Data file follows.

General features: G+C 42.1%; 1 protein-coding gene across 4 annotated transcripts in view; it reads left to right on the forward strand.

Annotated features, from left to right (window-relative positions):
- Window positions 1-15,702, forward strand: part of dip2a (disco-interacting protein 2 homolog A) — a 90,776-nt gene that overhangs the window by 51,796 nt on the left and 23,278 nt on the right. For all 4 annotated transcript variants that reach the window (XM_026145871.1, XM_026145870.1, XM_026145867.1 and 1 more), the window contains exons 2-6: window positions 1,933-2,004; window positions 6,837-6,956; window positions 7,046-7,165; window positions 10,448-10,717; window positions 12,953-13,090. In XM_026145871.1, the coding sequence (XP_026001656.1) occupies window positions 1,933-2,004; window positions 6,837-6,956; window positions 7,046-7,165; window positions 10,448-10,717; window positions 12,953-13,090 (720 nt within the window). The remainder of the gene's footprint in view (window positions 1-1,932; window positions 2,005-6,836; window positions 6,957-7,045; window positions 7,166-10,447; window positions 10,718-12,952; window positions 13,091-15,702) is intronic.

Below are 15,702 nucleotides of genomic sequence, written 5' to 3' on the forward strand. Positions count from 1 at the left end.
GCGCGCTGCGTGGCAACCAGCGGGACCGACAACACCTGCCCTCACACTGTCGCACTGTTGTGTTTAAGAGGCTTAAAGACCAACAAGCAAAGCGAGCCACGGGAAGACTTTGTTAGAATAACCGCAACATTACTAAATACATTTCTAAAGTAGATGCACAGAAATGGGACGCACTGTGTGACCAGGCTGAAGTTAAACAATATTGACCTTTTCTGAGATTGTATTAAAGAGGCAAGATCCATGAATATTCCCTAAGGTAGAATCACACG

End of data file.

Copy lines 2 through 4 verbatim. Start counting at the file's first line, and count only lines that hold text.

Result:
Annotated features, from left to right (window-relative positions):
- Window positions 1-15,702, forward strand: part of dip2a (disco-interacting protein 2 homolog A) — a 90,776-nt gene that overhangs the window by 51,796 nt on the left and 23,278 nt on the right. For all 4 annotated transcript variants that reach the window (XM_026145871.1, XM_026145870.1, XM_026145867.1 and 1 more), the window contains exons 2-6: window positions 1,933-2,004; window positions 6,837-6,956; window positions 7,046-7,165; window positions 10,448-10,717; window positions 12,953-13,090. In XM_026145871.1, the coding sequence (XP_026001656.1) occupies window positions 1,933-2,004; window positions 6,837-6,956; window positions 7,046-7,165; window positions 10,448-10,717; window positions 12,953-13,090 (720 nt within the window). The remainder of the gene's footprint in view (window positions 1-1,932; window positions 2,005-6,836; window positions 6,957-7,045; window positions 7,166-10,447; window positions 10,718-12,952; window positions 13,091-15,702) is intronic.

Below are 15,702 nucleotides of genomic sequence, written 5' to 3' on the forward strand. Positions count from 1 at the left end.